In Touch With: Khanjan Mehta

January 04, 2016

Khanjan Mehta, assistant professor of engineering design and director of the Humanitarian Engineering and Social Entrepreneurship (HESE) Program at Penn State, helps students solve problems in developing nations in ways that benefit local economies and are self-sustaining. HESE ventures range from telemedicine systems and ruggedized biomedical devices to affordable greenhouses and solar food dryers.

Via Skype from Zambia this past June, Mehta spoke with Research|Penn State editor Cherie Winner about the program’s aims and approaches.

What are you doing in Zambia now?
My team just got back from a clinic about 45 minutes away where they are building a greenhouse to provide food for women waiting to deliver babies. These women travel long distances to reach the clinic and they eat maize meal in a porridge form for breakfast, lunch, and dinner. We are trying to improve their nutrition.

What’s the basic philosophy of the program?
We are all about the execution, all about how to get things done and build enterprises that address socio-economic problems and can be sustained without charity. The technology is just 10 percent. The other 90 percent is supply chains and contracts and figuring out how to hire people, finding the talent, marketing and sales and getting things up and running. It’s all about venture creation.

How do you choose the communities and problems to work with?
That’s a million-dollar question! These are very complex problems and contexts. I can’t imagine saying, ‘OK, here is Zambia, and we’re going to try to solve this problem of infant mortality.’ It’s a big, hairy, slimy problem, and it’s not just going to go away. I can’t think about, ‘How can I solve this problem once and for all?’ What I can do is say, ‘Look, here is where things are right now, and here is a way that we can make things better in a sustainable fashion, while creating jobs and improving livelihoods. That’s a step forward, that’s a step up. You take a lot of these little steps and when you look back, you realize how far you’ve come.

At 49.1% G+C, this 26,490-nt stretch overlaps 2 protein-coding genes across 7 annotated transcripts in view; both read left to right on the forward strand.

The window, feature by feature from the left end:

Much of this work is not traditional engineering. Have you had to learn a lot about other fields?
It’s been an immense learning curve. The month I spent in Kenya ten years back, my first time there, was a complete game-changer for me, because I saw project after project after project that all kinds of organizations had initiated, and every single thing was failing. That’s when I started getting interested in a different narrative. Instead of ‘let’s teach them how to fish,’ well, these people are already excellent fishermen. They know how to fish. It takes much more than that. There is a very wide range of cultural, social, economic, political challenges that they face. So I decided to take a more systemic approach to how we develop sustainable enterprises, because ultimately everybody needs to make money and go back home and put food on the table. That philosophy of engagement is critical, and that’s also something that really sets our program apart from other efforts of this nature across the U.S.